I am planning on making another trip to Scotland next August. For me, mushroom season just got longer.

Brighton Food Festival Masterclasses


Tickets are now available for two mushroom foraging masterclasses on the closing weekend of the Brighton Autumn Harvest Food Festival (Saturday 14th and Sunday 15th of September).

A typical mid-September collection of (mainly) edible fungi, primarily boletes in this case, but there's also some russulas, amethyst deceivers and millers in there, as well as an inedible (too bitter) species that the collector was hoping (in vain) might be hallucinogenic.

A typical mid-September collection of (mainly) edible fungi, primarily boletes in this case, but there’s also a parasol, some russulas, amethyst deceivers and millers in there, as well as an inedible (too bitter) species that the collector was hoping (in vain) might be hallucinogenic.

These will be held in the Live Food Show Marquee on Hove Lawns at 11am. The aim is to give a general introduction to foraging for wild mushrooms in the UK, but with a hands-on emphasis on whatever is actually growing in the Sussex countryside at that time. Each year is different, and the middle of September can turn out to be anything between the start of the season, when things are only just getting going, to the point where the biggest variety of species are available of any time in the year. It all depends on the weather. However, some things are pretty much guaranteed, so I’ll be surprised if I’m not able to bring along, for example, some fairy ring mushrooms (Marasmius oreades) and their deadly lookalike fool’s funnel (Clitocybe rivulosa). I would also normally expect to find some chanterelles around this time, and a nice selection of boletes, but who knows what the Mushroom Gods will bring us? One thing for sure is whatever I manage to find in Sussex that weekend, there will be more of it growing for other people to find. This is a typical feature of the way the fungi grow – the same species appears at the same time in multiple locations where the conditions have been similar (and this can include most of England, not just the Home Counties).

Books and the internet are invaluable learning tools, but there is no substitute for actually seeing, touching and smelling a wild mushroom. I will be bringing edible species, poisonous species and very common species. As well as introducing the foraging and identification of wild fungi, I’ll be cooking up some samples for people to try, and the students will also be able to take some of the edible ones home with them.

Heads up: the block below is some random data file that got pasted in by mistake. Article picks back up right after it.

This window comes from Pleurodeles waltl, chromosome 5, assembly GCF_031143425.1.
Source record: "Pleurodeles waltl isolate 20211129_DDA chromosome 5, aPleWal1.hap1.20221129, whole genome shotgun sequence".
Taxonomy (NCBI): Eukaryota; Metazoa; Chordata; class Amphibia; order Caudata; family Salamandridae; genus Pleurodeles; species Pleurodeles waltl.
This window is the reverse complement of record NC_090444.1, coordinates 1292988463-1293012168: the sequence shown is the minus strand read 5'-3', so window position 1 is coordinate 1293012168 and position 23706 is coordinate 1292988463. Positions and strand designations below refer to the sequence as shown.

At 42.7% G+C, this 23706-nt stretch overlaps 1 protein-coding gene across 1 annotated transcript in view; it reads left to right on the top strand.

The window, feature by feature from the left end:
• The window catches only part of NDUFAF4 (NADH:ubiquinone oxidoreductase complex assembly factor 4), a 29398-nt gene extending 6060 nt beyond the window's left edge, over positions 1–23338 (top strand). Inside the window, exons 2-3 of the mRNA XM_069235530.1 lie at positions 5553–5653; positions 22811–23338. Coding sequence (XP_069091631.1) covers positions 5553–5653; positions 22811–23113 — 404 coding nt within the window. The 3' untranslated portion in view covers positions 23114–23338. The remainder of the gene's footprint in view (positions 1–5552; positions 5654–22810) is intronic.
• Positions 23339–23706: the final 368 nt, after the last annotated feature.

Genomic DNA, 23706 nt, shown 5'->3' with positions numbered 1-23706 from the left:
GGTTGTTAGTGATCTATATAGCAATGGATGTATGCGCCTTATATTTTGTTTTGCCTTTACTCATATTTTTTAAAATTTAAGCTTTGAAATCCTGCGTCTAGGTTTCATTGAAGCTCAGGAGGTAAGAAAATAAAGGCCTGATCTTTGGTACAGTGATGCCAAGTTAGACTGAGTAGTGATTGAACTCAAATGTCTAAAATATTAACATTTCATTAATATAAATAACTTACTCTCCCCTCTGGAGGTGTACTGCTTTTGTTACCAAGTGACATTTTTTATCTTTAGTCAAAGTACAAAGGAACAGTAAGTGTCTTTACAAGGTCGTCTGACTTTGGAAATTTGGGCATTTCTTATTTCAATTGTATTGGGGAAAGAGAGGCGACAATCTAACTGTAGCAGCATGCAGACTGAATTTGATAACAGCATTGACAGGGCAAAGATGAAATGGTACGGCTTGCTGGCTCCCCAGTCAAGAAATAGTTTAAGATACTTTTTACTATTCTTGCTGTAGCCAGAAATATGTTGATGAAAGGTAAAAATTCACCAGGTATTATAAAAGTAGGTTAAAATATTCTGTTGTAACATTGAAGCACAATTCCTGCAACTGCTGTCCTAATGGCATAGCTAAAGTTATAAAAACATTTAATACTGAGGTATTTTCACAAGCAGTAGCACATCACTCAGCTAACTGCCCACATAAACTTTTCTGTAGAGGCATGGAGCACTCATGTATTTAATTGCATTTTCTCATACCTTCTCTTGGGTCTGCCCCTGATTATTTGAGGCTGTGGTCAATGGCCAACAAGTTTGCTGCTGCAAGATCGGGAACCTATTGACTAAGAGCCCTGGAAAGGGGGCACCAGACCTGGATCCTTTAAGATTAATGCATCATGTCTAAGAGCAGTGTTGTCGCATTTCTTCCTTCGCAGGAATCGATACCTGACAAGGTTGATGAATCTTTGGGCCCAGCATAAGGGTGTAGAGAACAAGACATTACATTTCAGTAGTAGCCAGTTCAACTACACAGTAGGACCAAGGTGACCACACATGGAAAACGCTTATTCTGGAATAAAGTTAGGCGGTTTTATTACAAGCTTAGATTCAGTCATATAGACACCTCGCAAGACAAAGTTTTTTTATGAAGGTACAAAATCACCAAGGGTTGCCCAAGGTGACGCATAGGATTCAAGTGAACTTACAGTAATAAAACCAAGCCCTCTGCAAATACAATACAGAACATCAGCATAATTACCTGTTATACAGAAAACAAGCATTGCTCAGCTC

See festival website for tickets.

Chyewks! (chickens of the wood, on yew)


“Where poisoning does occur, in animals or humans, there may be no symptoms and death may follow within a few hours of ingestion. If symptoms do occur, they include trembling, staggering, coldness, weak pulse and collapse” (from www.thepoisongarden.co.uk, in reference to yew.)

First, the easy bit. Chicken of the woods (sulphur polypore/shelf, Laetiporus sulphureus) is a bracket fungus, fairly common in the UK and just coming into season now. Unlike most wild fungi, the danger associated with this species has nothing to do with identification; it’s easy to identify, because of its bright colours and distinct smell, and the only things you could conceivably mix it up with aren’t poisonous. It’s also, when still young, fresh and tender, absolutely delicious – it’s right up there with chanterelles and penny buns in the premier league of edible wild fungi.

Chicken of the woods, growing on yew.

Chicken of the woods, growing on yew.

So what’s the problem? It often grows on yew is the problem. It grows on plenty of other trees too, with a preference for oak, chestnut, cherry and willow, but I probably see it on yew more often than any of these others – and yew is associated with more than its fair share of mystery and mythology of its own, and rightly feared for its toxicity, which some people claim is transferred to the fungus when it grows on this tree. Chicken of the woods is also claimed by some sources to cause problems in a significant minority (5-15%) of the population even if it isn’t growing on yew, although some people to believe the two situations are linked, and that the minority in question have unwittingly eaten chickens from yew.